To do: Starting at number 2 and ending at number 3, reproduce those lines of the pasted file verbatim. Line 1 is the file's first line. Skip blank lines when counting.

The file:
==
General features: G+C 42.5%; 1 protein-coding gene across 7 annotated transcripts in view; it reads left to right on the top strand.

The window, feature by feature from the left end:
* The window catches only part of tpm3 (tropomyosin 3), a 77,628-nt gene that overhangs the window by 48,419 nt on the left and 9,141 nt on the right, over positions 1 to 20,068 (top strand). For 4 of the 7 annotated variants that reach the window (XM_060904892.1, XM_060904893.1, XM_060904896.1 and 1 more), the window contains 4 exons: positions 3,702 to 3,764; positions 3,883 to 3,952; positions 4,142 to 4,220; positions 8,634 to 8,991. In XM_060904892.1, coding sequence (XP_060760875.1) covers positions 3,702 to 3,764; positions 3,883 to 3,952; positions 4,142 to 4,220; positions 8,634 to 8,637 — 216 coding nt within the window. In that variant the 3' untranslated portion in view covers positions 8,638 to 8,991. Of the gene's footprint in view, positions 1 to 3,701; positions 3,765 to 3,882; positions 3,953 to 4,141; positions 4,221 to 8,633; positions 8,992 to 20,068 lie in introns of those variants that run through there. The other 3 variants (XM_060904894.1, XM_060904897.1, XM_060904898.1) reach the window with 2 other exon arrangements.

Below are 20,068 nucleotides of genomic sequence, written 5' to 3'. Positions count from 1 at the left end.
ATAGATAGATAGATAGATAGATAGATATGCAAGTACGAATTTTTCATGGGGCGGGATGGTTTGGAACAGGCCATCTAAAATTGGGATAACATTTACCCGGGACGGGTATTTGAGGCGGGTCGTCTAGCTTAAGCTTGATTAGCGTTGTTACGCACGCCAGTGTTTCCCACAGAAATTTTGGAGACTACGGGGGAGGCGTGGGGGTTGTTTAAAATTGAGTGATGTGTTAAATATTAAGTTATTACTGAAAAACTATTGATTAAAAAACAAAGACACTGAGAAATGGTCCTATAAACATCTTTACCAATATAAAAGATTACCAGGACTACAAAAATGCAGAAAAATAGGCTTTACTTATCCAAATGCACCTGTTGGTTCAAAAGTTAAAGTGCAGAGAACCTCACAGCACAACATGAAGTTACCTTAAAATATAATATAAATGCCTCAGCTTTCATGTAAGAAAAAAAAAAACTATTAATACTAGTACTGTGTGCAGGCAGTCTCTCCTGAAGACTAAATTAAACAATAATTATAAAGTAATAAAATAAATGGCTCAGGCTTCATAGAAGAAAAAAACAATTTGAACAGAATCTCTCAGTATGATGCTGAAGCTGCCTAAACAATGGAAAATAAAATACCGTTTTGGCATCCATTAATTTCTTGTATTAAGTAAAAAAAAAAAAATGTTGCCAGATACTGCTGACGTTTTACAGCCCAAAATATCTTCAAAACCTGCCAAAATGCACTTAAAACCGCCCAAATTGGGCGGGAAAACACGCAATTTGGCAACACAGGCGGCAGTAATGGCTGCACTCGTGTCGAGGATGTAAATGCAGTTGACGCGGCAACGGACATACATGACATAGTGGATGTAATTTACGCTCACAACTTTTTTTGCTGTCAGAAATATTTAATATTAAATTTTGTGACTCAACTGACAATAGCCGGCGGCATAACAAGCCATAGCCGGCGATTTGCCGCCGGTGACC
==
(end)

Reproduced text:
The window, feature by feature from the left end:
* The window catches only part of tpm3 (tropomyosin 3), a 77,628-nt gene that overhangs the window by 48,419 nt on the left and 9,141 nt on the right, over positions 1 to 20,068 (top strand). For 4 of the 7 annotated variants that reach the window (XM_060904892.1, XM_060904893.1, XM_060904896.1 and 1 more), the window contains 4 exons: positions 3,702 to 3,764; positions 3,883 to 3,952; positions 4,142 to 4,220; positions 8,634 to 8,991. In XM_060904892.1, coding sequence (XP_060760875.1) covers positions 3,702 to 3,764; positions 3,883 to 3,952; positions 4,142 to 4,220; positions 8,634 to 8,637 — 216 coding nt within the window. In that variant the 3' untranslated portion in view covers positions 8,638 to 8,991. Of the gene's footprint in view, positions 1 to 3,701; positions 3,765 to 3,882; positions 3,953 to 4,141; positions 4,221 to 8,633; positions 8,992 to 20,068 lie in introns of those variants that run through there. The other 3 variants (XM_060904894.1, XM_060904897.1, XM_060904898.1) reach the window with 2 other exon arrangements.